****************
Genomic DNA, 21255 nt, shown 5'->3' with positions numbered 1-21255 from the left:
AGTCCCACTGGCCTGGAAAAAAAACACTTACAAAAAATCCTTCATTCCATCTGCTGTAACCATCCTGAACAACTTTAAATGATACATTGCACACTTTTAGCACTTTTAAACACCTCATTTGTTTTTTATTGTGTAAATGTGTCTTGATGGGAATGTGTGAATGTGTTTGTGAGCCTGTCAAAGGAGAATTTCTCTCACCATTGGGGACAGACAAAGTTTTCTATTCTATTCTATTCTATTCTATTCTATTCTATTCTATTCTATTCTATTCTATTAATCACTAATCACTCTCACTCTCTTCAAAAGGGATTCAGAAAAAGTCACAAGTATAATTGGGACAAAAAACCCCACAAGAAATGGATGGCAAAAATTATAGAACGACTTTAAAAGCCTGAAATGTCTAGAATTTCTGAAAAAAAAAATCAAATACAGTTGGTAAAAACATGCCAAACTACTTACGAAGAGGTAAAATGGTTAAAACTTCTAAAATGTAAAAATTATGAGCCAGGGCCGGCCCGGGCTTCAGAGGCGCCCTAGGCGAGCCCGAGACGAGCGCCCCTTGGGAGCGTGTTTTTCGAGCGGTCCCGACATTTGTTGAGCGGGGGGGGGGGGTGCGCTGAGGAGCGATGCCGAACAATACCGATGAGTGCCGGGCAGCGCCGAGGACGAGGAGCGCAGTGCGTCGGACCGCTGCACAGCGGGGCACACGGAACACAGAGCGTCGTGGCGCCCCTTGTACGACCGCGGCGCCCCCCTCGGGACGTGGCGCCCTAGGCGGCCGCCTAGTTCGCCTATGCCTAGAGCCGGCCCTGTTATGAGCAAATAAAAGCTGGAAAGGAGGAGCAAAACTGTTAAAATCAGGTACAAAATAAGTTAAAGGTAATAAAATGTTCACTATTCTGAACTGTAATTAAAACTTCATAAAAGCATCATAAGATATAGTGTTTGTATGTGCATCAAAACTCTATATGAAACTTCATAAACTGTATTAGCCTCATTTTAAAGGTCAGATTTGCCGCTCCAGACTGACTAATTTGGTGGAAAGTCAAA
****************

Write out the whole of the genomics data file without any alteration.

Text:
Genomic DNA, 21255 nt, shown 5'->3' with positions numbered 1-21255 from the left:
AGTCCCACTGGCCTGGAAAAAAAACACTTACAAAAAATCCTTCATTCCATCTGCTGTAACCATCCTGAACAACTTTAAATGATACATTGCACACTTTTAGCACTTTTAAACACCTCATTTGTTTTTTATTGTGTAAATGTGTCTTGATGGGAATGTGTGAATGTGTTTGTGAGCCTGTCAAAGGAGAATTTCTCTCACCATTGGGGACAGACAAAGTTTTCTATTCTATTCTATTCTATTCTATTCTATTCTATTCTATTCTATTCTATTCTATTAATCACTAATCACTCTCACTCTCTTCAAAAGGGATTCAGAAAAAGTCACAAGTATAATTGGGACAAAAAACCCCACAAGAAATGGATGGCAAAAATTATAGAACGACTTTAAAAGCCTGAAATGTCTAGAATTTCTGAAAAAAAAAATCAAATACAGTTGGTAAAAACATGCCAAACTACTTACGAAGAGGTAAAATGGTTAAAACTTCTAAAATGTAAAAATTATGAGCCAGGGCCGGCCCGGGCTTCAGAGGCGCCCTAGGCGAGCCCGAGACGAGCGCCCCTTGGGAGCGTGTTTTTCGAGCGGTCCCGACATTTGTTGAGCGGGGGGGGGGGGTGCGCTGAGGAGCGATGCCGAACAATACCGATGAGTGCCGGGCAGCGCCGAGGACGAGGAGCGCAGTGCGTCGGACCGCTGCACAGCGGGGCACACGGAACACAGAGCGTCGTGGCGCCCCTTGTACGACCGCGGCGCCCCCCTCGGGACGTGGCGCCCTAGGCGGCCGCCTAGTTCGCCTATGCCTAGAGCCGGCCCTGTTATGAGCAAATAAAAGCTGGAAAGGAGGAGCAAAACTGTTAAAATCAGGTACAAAATAAGTTAAAGGTAATAAAATGTTCACTATTCTGAACTGTAATTAAAACTTCATAAAAGCATCATAAGATATAGTGTTTGTATGTGCATCAAAACTCTATATGAAACTTCATAAACTGTATTAGCCTCATTTTAAAGGTCAGATTTGCCGCTCCAGACTGACTAATTTGGTGGAAAGTCAAA